1 Executive Summary¶
We investigate the possibility of using Gaia observations as a source of calibration stars for LSST observations. A population of suitable Gaia stars could make it unnecessary to run ubercal on the LSST data. We find simulated Gaia BP/RP spectra can generate synthetic g, r, i, z, and y magnitudes for stars with adequate precision that they could be used to calibrate zeropoint magnitudes for individual LSST CCDs.
The Gaia specrta to not extend far enough into the blue to compute LSST u magnitudes. We explore the possibility of interpolating u magnitudes from Kurucz stellar models using the Gaia synthetic g and r magnitudes along with the Gaia fitted metallicity and surface gravity fitted values. We find the interpolating u magnitudes is very sensitive to the metallicity and would only be adequate with a larger stellar atmosphere library and/or better interpolation scheme.
One final warning is that in the galactic plane, Gaia will only observe brighter stars. Since the BP/RP observations only share about 2 magnitudes of overlap with LSST, this means Gaia will not provide usable calibration stars for any filter in the galactic plane.
Running self-calibration (aka ubercal) on an LSST-sized dataset is difficult (though not impossible). It would be convenient if there was an external source of calibration stars we could use to set LSST observation zeropoints.
3 Gaia and ULYSSES¶
The Gaia mission will observe around a billion stars. The BP/RP spectrograph will take low resolution spectra of the Gaia targets. ULYSSES can simulate the expected BP/RP observations given a stellar spectrum as input.
Python wrappers to the ULYSSES code can be found in the sims_Gaia_calib repo.
4 Generating a Gaia-like Catalog¶
By default, ULYSSES output is in terms of electrons. To calibrate the output spectra to physical units, we run a flat spectrum source through ULYSSES and use the noiseless output to define the instrument response function. We are essentially assuming Gaia will be able to calibrate it’s spectra to a level where the calibration does not significantly contribute to the final spectra noise. With the calibrated ULYSSES spectra, we can compute synthetic LSST magnitudes for the g,r,i,z,y filters. The BP spectra do not extend far enough into the blue to compute LSST u magnitudes.
The BP and RP channels have a region of overlap. For simplicity, we use the BP output blueward of 675 nm and the RP output redward. In theory, one could slightly increase the SNR in the overlap region by properly weighting and combining the spectra. This would only impact the LSST r filter.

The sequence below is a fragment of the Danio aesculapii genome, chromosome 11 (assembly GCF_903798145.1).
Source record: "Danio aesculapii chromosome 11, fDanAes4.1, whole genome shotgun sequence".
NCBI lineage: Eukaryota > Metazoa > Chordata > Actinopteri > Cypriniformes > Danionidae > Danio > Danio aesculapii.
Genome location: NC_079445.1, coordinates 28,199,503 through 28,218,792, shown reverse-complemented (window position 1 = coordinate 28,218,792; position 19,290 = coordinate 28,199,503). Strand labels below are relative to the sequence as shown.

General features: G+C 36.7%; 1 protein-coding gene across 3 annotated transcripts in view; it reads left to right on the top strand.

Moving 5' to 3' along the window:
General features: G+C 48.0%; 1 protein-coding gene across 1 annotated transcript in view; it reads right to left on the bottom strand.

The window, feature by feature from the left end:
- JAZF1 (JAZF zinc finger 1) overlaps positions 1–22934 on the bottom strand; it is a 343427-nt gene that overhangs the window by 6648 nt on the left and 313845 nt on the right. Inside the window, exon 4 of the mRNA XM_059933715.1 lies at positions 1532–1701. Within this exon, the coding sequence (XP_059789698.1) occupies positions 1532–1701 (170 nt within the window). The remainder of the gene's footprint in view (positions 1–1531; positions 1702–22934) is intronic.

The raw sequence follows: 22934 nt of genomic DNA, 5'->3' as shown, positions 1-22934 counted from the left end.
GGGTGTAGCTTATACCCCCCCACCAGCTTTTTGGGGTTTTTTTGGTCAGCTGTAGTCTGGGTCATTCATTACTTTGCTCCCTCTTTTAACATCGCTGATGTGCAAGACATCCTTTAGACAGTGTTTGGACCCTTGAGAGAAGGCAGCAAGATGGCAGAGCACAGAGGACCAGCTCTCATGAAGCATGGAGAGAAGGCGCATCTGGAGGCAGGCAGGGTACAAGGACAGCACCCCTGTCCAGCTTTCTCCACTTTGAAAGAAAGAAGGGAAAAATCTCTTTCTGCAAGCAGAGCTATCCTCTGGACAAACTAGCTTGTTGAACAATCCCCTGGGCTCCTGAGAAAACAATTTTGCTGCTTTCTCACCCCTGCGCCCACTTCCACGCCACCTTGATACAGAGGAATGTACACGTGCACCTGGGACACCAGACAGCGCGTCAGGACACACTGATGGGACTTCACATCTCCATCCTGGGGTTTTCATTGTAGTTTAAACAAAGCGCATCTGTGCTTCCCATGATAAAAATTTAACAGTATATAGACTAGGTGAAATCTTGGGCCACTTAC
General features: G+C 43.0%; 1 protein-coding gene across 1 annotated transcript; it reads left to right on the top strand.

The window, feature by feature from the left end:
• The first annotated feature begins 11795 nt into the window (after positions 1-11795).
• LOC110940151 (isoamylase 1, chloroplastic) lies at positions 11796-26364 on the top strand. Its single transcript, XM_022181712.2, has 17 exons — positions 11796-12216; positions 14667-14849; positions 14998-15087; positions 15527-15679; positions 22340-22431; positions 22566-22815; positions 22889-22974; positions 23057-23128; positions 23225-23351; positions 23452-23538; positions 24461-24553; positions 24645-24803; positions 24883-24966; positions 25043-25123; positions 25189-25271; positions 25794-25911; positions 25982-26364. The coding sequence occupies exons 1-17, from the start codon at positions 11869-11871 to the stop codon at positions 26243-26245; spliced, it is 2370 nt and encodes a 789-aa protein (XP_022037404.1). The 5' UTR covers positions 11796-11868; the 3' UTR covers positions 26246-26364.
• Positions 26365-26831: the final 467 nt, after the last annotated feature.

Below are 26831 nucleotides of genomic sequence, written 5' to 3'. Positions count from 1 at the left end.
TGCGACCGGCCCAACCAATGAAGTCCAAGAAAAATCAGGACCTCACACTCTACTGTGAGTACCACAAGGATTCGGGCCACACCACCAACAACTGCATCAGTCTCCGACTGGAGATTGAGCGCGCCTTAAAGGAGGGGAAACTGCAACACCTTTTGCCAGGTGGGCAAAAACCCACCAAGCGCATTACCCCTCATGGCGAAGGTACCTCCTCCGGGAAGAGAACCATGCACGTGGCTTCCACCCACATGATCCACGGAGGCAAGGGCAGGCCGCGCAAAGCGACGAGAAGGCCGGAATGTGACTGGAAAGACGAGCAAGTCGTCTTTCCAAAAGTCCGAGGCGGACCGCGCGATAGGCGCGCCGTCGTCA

We use a subset of the Gaia GUMS catalog to generate Gaia end-of-mission (i.e., 75 transits) quality spectra for all the stars down to G~20 in a single LSST pointing. For each star, we assign a suitable Kurucz model SED and use ULYSSES to compute a Gaia specrtum. We then compute synthetic LSST magnitudes for each star.
Note the GUMS field which we used is located at (RA, dec) = (340.104, 27.547) aka (l,b)=(87.23, -25.0) with 33,000 stars (13,000 in the range 17 < g < 19). Scaling to the galactic pole, we would expect the density of stars to drop to ~25% that level. So we would still have ~30 Gaia stars per LSST CCD at the galactic pole that could be used for calibration.
We test how much area would be needed to calibrate a zeropoint to 5 millimag precision. In each filter, we use the magnitude range 17-18, and use our model of Mlky Way stellar density to scale the expected number of stars from our example GUMS location. For reference, a single LSST CCD is 176 sq arcmin in size. Thus, even at the galactic poles, we expect there should be enough Gaia stars measured with high enough precision to calibrate at the CCD scale (the y-band is starting to push the limit).
6 Recovering the u-band¶
The synthetic y-band magnitudes are still usable because the LSST y throughput is very low in the region where Gaia cuts off. That is not true for the u-band, thus, if we are going to use Gaia to calibrate the u filter, there needs to be an extra step in extrapolating Gaia observations to LSST u-magnitudes.
One possible solution is to use Gaia derived stellar parameters (Teff, Fe/H, log g) along with Kurucz models to interpolate the expected LSST u magnitude. Lui et al look at how well Gaia will be able to recover stellar parameters.
It should be possible to construct a u-band stellar catalog from the Gaia data that would be adequate for calibrating LSST observations if
- stars can be described by Kurucz models
- Gaia returns stellar parameters with their expected precision
Here we check on how well Kurucz models can convert Gaia observations into u-g colors. We take the stsci grid of models (plotted in Figure 15) and withhold a random 10% of the points (110 points) and use the remaining 90% (990 points) to interpolate the expected u-g color using the scipy LinearNDInterpolator which uses Qhull and rescales the input dimensions. For red stars (u-g > 0.5), the u-g color of the interpolated points has an RMS error of 0.04 mag. It may be possible to reduce the interpolation error by using a finer grid of stellar atmospheres, or possibly using a more sophisticated interpolation method. The interpolation seems to be very sensitive to the stellar metalicity (e.g., it does a poor job interpolating of there are not similar metallicity points nearby).
7 Other Issues¶
Besides the difficulty in extrapolating the u-band, Gaia will not observe as deep in the galactic plane. This leaves the possibility that there will not be any overlap in the Gaia observations and LSST stars that are not saturated.
The Gaia data release scenarios do not include releasing the reduced BP/RP spectra, but only the derived stellar parameters. Thus we may need to request the Gaia collaboration compute synthetic LSST magnitudes or expand the scope of their data releases to include BP/RP (non-integrated) spectra.